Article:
Chairman Wetzel fought tribal termination and supported tribal self-determination and governance. Stating before Congress in 1957, “I feel it is up to the Indian himself to come up with the plans and to prepare for the future.”

During Montana's biggest natural disaster, the flood of 1964, he and his fellow council members secured funding and support by bringing the political brass out to witness the damage while revealing the resiliency of our people. Montana Senators Mike Mansfield and Lee Metcalf and U.S. Secretary of the Interior Stewart Udall were front and center during his chairmanship. They met with our Elders and fought with us for the benefit of many. Blackie was the first Montana Tribal Leader to sit as President of the National Congress of American Indians from 1960 to 1965, meeting with President Kennedy at influential times of great change and direction.

At the end of the civil rights movement in 1970, the nation was evolving as it is today, and Walter “Blackie” Wetzel saw an opened door and walked into it, using his connections and relationships gained through his career in D.C.

He entered the Washington NFL team’s head office and introduced a powerful piece of indigenous imagery to replace the “R” logo on their helmet. The team later accepted the logo, depicting the image of Blackfeet Chief Two Guns White Calf. It was a subtle move at an impactful time of change in our country and it created an opportunity to influence all of America showing the marginalized indigenous tribes of this land have something to say.

What I would like to emphasize is this: The logo will now be returned to our people, but at that moment in time in the '70s until now, my grandfather pulled the coup of the century.

It was often assumed the team used the imagery of Chief White Calf for their benefit, when instead Blackie used them for our Blackfeet benefit and we introduced that power into the minds of our nation and world. Chief Two Guns White Calf held camp inside the NFL for almost 50 years as Blackie returned the honor given to him. The gift was never between the NFL team and Blackie, it was always between Blackie and our Blackfeet Chiefs.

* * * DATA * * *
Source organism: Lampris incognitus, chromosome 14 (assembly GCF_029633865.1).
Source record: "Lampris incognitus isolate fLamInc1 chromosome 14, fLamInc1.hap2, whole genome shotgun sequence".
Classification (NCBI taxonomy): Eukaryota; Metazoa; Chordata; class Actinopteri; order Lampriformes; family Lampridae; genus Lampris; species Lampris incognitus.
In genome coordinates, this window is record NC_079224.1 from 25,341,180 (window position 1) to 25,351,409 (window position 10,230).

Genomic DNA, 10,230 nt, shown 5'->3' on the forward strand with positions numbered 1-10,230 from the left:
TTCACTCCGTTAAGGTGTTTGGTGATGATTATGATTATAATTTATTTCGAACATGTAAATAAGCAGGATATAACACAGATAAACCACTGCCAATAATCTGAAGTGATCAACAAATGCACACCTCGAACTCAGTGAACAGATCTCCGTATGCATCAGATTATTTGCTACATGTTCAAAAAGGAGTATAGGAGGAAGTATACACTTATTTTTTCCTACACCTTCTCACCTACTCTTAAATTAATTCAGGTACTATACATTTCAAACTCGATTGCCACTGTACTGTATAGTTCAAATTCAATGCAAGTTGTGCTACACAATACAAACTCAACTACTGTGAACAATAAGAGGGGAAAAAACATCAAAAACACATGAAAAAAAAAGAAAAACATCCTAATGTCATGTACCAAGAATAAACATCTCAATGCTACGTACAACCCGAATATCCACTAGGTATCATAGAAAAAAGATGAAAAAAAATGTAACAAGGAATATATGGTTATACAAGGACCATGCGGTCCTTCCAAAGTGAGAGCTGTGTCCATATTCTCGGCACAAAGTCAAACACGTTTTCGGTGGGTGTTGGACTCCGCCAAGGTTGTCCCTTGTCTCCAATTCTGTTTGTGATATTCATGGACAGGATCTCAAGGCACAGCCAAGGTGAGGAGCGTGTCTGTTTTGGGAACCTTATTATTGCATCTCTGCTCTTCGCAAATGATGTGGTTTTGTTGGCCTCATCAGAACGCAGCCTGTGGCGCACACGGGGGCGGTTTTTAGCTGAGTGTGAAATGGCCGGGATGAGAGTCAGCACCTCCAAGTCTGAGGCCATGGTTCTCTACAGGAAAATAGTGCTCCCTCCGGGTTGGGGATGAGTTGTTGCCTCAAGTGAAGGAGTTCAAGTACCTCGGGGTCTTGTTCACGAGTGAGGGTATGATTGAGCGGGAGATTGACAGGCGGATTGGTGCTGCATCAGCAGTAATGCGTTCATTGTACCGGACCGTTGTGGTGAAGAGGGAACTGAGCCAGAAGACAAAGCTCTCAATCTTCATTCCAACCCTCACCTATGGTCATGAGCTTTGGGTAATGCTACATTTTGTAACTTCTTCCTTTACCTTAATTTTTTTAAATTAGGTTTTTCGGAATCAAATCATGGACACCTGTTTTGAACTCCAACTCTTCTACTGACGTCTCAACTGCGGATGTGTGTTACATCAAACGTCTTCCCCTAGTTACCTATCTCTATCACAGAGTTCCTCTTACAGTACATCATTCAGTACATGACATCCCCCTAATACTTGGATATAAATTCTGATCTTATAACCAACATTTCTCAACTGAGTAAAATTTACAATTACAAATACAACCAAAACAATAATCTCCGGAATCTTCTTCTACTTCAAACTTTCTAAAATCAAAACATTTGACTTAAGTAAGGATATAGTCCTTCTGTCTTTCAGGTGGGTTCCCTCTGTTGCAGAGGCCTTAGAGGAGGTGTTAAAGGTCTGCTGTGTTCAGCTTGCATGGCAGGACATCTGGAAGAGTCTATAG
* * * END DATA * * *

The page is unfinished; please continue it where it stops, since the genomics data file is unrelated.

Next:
The image is embedded within the world’s psyche, and it is Blackfeet. He took nothing for it, but smiled every time he seen it, affirming, “Indians are proud of Indians.”

Our Blackfeet people are universally intelligent. We are powerful. We are honorable. Past to present, we have made a tremendous impact on the world. We influenced Abraham Maslow with our philosophies of self-actualization.

Our Blackfeet warrior Elouise Cobell (Yellow Bird Woman) fought against the injustice of the federal government and won the largest class-action settlement in history and most every tribal nation benefited from her work while restoring the land base of reservations to tribal control.

Our Blackfeet runners have 33 combined state cross country titles within our reservation and sits in the top level of the national record books. Our basketball athletes and rodeo champions blaze trails and bring great pride while our boxing prowess brings us world champions and ESPN recognition. We have successful tribal educators, coaches, doctors, politicians and leaders in every occupation imaginable.

Those numbers quadruple if you take out the border between us and Canada and include our relatives from up north. The Blackfoot Confederacy held a massive territory predating any such name that this land was ever to be given by others. And yes, our deity Napi also fought with Wonder Woman. The Blackfeet are a beautiful, strong, connected people with our traditional ways and societal structures still intact. This is only the beginning, as our youth are reconnecting to this beautiful identity. We are healing from the ills of colonization and will bring balance back.

I share these things with great pride because that is rarely seen in the media in reference to our indigenous nations. We must speak our own narratives of strength of our people. Society needs to include this continent’s Elder knowledge in conversations of healing as a nation for we have thousands of years of history, knowledge and relational understanding to share and connect to America.

It is a necessary voice as people get divided more every day by politics, money and color. I express extreme gratitude toward the path my grandfather, Walter “Blackie” Wetzel, made for others to follow, as he raised our chiefs into the conscious of the world.

Our Blackfeet chief may have awakened within the organization these last five years by the songs and ceremony we brought to D.C. He may had been unsettled in what he had seen, and the name change and return of our great Chief White Calf is a good start.

The right thing to do is have a returning warrior ceremony, a healing. It is what this organization needs to start anew, and it would be an example for our country to follow.